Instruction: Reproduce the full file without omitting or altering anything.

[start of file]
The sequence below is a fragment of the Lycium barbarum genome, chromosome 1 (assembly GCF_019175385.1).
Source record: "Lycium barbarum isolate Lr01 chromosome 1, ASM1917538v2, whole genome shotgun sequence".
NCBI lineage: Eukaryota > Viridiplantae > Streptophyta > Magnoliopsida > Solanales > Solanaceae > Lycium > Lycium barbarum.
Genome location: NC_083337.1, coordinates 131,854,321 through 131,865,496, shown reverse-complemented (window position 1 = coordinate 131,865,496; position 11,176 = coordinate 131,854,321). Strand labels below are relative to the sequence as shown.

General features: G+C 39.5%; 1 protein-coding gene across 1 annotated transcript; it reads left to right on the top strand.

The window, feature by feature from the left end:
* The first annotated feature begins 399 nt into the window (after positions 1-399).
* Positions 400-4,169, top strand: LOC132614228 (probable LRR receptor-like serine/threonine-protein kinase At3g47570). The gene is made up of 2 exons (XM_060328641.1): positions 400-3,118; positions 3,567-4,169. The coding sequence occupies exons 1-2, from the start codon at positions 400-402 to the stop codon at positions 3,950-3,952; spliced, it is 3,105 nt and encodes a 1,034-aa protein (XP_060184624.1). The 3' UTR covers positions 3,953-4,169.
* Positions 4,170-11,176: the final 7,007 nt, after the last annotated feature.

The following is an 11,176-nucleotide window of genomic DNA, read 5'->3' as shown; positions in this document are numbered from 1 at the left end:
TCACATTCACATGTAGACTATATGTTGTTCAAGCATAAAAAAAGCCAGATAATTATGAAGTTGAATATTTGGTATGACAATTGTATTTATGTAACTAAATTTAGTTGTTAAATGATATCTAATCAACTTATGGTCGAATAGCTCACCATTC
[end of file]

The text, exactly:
The sequence below is a fragment of the Lycium barbarum genome, chromosome 1 (assembly GCF_019175385.1).
Source record: "Lycium barbarum isolate Lr01 chromosome 1, ASM1917538v2, whole genome shotgun sequence".
NCBI lineage: Eukaryota > Viridiplantae > Streptophyta > Magnoliopsida > Solanales > Solanaceae > Lycium > Lycium barbarum.
Genome location: NC_083337.1, coordinates 131,854,321 through 131,865,496, shown reverse-complemented (window position 1 = coordinate 131,865,496; position 11,176 = coordinate 131,854,321). Strand labels below are relative to the sequence as shown.

General features: G+C 39.5%; 1 protein-coding gene across 1 annotated transcript; it reads left to right on the top strand.

The window, feature by feature from the left end:
* The first annotated feature begins 399 nt into the window (after positions 1-399).
* Positions 400-4,169, top strand: LOC132614228 (probable LRR receptor-like serine/threonine-protein kinase At3g47570). The gene is made up of 2 exons (XM_060328641.1): positions 400-3,118; positions 3,567-4,169. The coding sequence occupies exons 1-2, from the start codon at positions 400-402 to the stop codon at positions 3,950-3,952; spliced, it is 3,105 nt and encodes a 1,034-aa protein (XP_060184624.1). The 3' UTR covers positions 3,953-4,169.
* Positions 4,170-11,176: the final 7,007 nt, after the last annotated feature.

The following is an 11,176-nucleotide window of genomic DNA, read 5'->3' as shown; positions in this document are numbered from 1 at the left end:
TCACATTCACATGTAGACTATATGTTGTTCAAGCATAAAAAAAGCCAGATAATTATGAAGTTGAATATTTGGTATGACAATTGTATTTATGTAACTAAATTTAGTTGTTAAATGATATCTAATCAACTTATGGTCGAATAGCTCACCATTC